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Getting Back to American Principles on Economic Stimulus

January 18, 2009
With world financial markets in turmoil, families on Main Street struggling to make ends meet and U.S. unemployment projected by some to exceed nine percent this year, one doesn't need to be a financial wiz to realize the economy needs a boost, and fast.

It is no wonder that among the pomp and circumstance surrounding the planned festivities of President-Elect Barack Obama's inauguration next week, politicians in Washington are scrambling to come up with solutions to the nation's economic woes.  

The President-Elect, Speaker of the House Nancy Pelosi and Senate Majority Leader Harry Reid favor a New Deal-style "economic stimulus" plan that relies heavily on massive new government spending as a means to create jobs.  This, despite a national debt that currently exceeds $10 trillion and climbing. 

With all due respect to the aforementioned government leaders, we've already tried recklessly throwing taxpayer money at the problem.  It hasn't worked.  And, it is unlikely that spending more money our nation doesn't have to build bridges, pave roads and repeat the recent failed experiment of handing out rebate checks will work either. 

Fortunately, there are some in Washington who get it. 

This week, the Republican Study Committee (RSC), a coalition of more than 100 conservatives in the House of Representatives, introduced the Economic Recovery and Middle-Class Tax Relief Act of 2009 as an alternative to the Obama-Pelosi-Reid plan.  To be sure, the RSC plan doesn't rely on the growth of government and saddling future generations with even more debt to pave a path toward long-term and sustainable economic recovery.  No, the RSC plan relies on America's greatest strength - her people and the private sector - to steer us out of this mess.   

How will the Economic Recovery and Middle-Class Tax Relief Act of 2009 provide sustainable economic recovery?  For starters, it calls for across-the-board tax relief -- allowing American families to keep more of their hard-earned money, rather than forking it over to Uncle Sam to spend on dubious projects.

Among the many taxpayer-friendly provisions of the RSC plan are calls for:

  • A permanent five percent reduction in individual income taxes across the board.
  • An increase of the Child Tax Credit from $1,000 to $5,000 per year.
  • Making permanent the 15% tax rate on capital gains and dividends.
  • Permanently repealing the Alternative Minimum Tax on individuals.
  • Making all withdrawals from IRAs tax- and penalty-free during 2009.
  • Permanently repealing required withdrawals by senior citizens from their retirement accounts.
  • Increasing tax deductions for student loans and other education expenses.

In addition to tax relief for American families, the Economic Recovery and Middle-Class Tax Relief Act of 2009 provides incentive-based relief for American businesses and entrepreneurs in every sector of the economy to do what they do best - create jobs.  Specifically, the RSC plan would, among other things:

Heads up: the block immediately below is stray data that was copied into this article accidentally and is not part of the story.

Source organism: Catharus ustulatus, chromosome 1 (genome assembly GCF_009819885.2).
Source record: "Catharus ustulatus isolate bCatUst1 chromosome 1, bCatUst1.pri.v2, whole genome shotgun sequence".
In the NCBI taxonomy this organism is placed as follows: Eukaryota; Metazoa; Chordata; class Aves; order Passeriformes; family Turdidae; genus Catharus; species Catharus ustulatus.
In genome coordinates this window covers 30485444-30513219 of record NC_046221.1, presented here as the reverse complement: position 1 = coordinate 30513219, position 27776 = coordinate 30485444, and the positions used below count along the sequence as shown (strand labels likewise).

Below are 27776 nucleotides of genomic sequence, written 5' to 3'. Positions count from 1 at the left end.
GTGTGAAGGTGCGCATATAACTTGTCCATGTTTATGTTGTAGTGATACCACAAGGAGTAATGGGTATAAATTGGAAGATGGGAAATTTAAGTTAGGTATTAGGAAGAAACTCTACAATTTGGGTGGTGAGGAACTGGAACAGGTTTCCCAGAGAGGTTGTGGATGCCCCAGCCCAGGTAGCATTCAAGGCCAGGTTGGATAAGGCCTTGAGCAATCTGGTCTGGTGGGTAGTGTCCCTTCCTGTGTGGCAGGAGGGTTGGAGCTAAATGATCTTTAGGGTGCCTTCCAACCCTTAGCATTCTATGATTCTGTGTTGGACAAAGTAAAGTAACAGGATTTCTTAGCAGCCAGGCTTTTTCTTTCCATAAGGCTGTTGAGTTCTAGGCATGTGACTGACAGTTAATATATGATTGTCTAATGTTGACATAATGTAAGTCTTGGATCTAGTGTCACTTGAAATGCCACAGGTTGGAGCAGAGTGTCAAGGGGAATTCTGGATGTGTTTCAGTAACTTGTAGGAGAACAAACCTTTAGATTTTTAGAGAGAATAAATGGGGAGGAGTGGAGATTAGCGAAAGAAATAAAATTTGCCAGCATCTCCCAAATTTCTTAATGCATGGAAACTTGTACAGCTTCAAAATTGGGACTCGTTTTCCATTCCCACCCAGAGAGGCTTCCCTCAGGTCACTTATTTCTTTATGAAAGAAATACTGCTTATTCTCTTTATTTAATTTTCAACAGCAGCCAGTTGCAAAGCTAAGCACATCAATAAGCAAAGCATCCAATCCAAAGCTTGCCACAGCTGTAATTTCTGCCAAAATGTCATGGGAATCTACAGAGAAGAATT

• Allow for all businesses to deduct the full costs of assets they purchase in the year they make the purchase.  (Current law requires that businesses depreciate those assets over several years.)
  • Cut the top corporate income tax rate for from 35% to 25%, enabling American businesses to better compete with their European counterparts. 
  • Make permanent the tax credit for research and development.
  • Extend the 15% capital gains rate to corporations and small businesses.

Finally, the RSC recognizes that the U.S. cannot spend its way toward economic recovery.  Just as American families are being forced to cut back and live within their means, so must the federal government.  That is why the RSC plan calls for a "down-payment on spending restraint" -- a one-percent reduction to FY 2009 discretionary spending, excluding defense, military construction and veterans' affairs.

It is yet to be seen whether the RSC plan will see the light of day in a Congress that is dominated by too many politicians who, in normal times much less during an economic recession, need little excuse to spend our hard-earned taxpayer dollars.  We, unfortunately, are among those who aren't holding our breath.  Then again, it is President-Elect Obama who has promised us a bipartisan tone in Washington and who said time and again on the campaign trail that he believes in a "bottom-up" approach to tackling the nation's problems.

If that is truly the case, what better way to show it than to work with the RSC to get government out of the way and trusting America's people and private enterprise, not the federal government, to get us back on the right track?

How does that old maxim go?  Oh yeah! "Government doesn't create wealth; it either redistributes it or destroys it." 

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